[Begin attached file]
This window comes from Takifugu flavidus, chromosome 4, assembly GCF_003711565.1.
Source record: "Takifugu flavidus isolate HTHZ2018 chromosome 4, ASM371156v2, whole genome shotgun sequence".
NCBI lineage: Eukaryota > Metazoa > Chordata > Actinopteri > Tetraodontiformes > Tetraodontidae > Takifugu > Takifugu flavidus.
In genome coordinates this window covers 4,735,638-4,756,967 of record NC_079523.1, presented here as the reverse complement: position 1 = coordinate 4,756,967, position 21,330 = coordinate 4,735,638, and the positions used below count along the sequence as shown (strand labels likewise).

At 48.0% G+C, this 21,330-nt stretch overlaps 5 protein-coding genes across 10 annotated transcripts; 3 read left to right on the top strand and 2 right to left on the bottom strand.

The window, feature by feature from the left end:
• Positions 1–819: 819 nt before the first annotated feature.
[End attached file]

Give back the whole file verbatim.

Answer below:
This window comes from Takifugu flavidus, chromosome 4, assembly GCF_003711565.1.
Source record: "Takifugu flavidus isolate HTHZ2018 chromosome 4, ASM371156v2, whole genome shotgun sequence".
NCBI lineage: Eukaryota > Metazoa > Chordata > Actinopteri > Tetraodontiformes > Tetraodontidae > Takifugu > Takifugu flavidus.
In genome coordinates this window covers 4,735,638-4,756,967 of record NC_079523.1, presented here as the reverse complement: position 1 = coordinate 4,756,967, position 21,330 = coordinate 4,735,638, and the positions used below count along the sequence as shown (strand labels likewise).

At 48.0% G+C, this 21,330-nt stretch overlaps 5 protein-coding genes across 10 annotated transcripts; 3 read left to right on the top strand and 2 right to left on the bottom strand.

The window, feature by feature from the left end:
• Positions 1–819: 819 nt before the first annotated feature.